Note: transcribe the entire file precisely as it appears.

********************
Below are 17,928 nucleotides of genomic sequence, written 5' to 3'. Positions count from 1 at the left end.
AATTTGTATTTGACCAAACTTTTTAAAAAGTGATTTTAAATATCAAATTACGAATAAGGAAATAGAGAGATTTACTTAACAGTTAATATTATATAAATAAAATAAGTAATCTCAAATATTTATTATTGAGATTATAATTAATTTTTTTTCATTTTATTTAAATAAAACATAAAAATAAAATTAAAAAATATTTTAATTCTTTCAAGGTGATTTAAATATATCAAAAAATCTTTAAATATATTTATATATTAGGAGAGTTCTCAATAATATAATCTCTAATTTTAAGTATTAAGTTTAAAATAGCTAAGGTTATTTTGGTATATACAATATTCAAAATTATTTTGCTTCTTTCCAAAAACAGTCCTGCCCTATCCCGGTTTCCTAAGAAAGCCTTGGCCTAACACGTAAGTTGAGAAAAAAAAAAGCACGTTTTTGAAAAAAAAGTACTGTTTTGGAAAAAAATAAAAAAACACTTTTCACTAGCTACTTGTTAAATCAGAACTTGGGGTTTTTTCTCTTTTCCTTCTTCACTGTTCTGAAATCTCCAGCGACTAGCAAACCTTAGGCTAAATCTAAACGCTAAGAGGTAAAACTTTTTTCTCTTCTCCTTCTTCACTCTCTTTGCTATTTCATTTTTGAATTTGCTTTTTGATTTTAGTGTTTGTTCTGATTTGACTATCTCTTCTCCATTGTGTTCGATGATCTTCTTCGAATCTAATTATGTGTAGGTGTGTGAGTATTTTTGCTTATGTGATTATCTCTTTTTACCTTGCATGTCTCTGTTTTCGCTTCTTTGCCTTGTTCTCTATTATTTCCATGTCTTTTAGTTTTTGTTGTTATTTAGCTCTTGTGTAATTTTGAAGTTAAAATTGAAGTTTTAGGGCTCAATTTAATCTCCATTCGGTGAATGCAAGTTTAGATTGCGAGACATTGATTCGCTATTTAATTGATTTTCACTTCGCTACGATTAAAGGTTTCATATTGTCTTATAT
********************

Below are 17,928 nucleotides of genomic sequence, written 5' to 3'. Positions count from 1 at the left end.
AATTTGTATTTGACCAAACTTTTTAAAAAGTGATTTTAAATATCAAATTACGAATAAGGAAATAGAGAGATTTACTTAACAGTTAATATTATATAAATAAAATAAGTAATCTCAAATATTTATTATTGAGATTATAATTAATTTTTTTTCATTTTATTTAAATAAAACATAAAAATAAAATTAAAAAATATTTTAATTCTTTCAAGGTGATTTAAATATATCAAAAAATCTTTAAATATATTTATATATTAGGAGAGTTCTCAATAATATAATCTCTAATTTTAAGTATTAAGTTTAAAATAGCTAAGGTTATTTTGGTATATACAATATTCAAAATTATTTTGCTTCTTTCCAAAAACAGTCCTGCCCTATCCCGGTTTCCTAAGAAAGCCTTGGCCTAACACGTAAGTTGAGAAAAAAAAAAGCACGTTTTTGAAAAAAAAGTACTGTTTTGGAAAAAAATAAAAAAACACTTTTCACTAGCTACTTGTTAAATCAGAACTTGGGGTTTTTTCTCTTTTCCTTCTTCACTGTTCTGAAATCTCCAGCGACTAGCAAACCTTAGGCTAAATCTAAACGCTAAGAGGTAAAACTTTTTTCTCTTCTCCTTCTTCACTCTCTTTGCTATTTCATTTTTGAATTTGCTTTTTGATTTTAGTGTTTGTTCTGATTTGACTATCTCTTCTCCATTGTGTTCGATGATCTTCTTCGAATCTAATTATGTGTAGGTGTGTGAGTATTTTTGCTTATGTGATTATCTCTTTTTACCTTGCATGTCTCTGTTTTCGCTTCTTTGCCTTGTTCTCTATTATTTCCATGTCTTTTAGTTTTTGTTGTTATTTAGCTCTTGTGTAATTTTGAAGTTAAAATTGAAGTTTTAGGGCTCAATTTAATCTCCATTCGGTGAATGCAAGTTTAGATTGCGAGACATTGATTCGCTATTTAATTGATTTTCACTTCGCTACGATTAAAGGTTTCATATTGTCTTATAT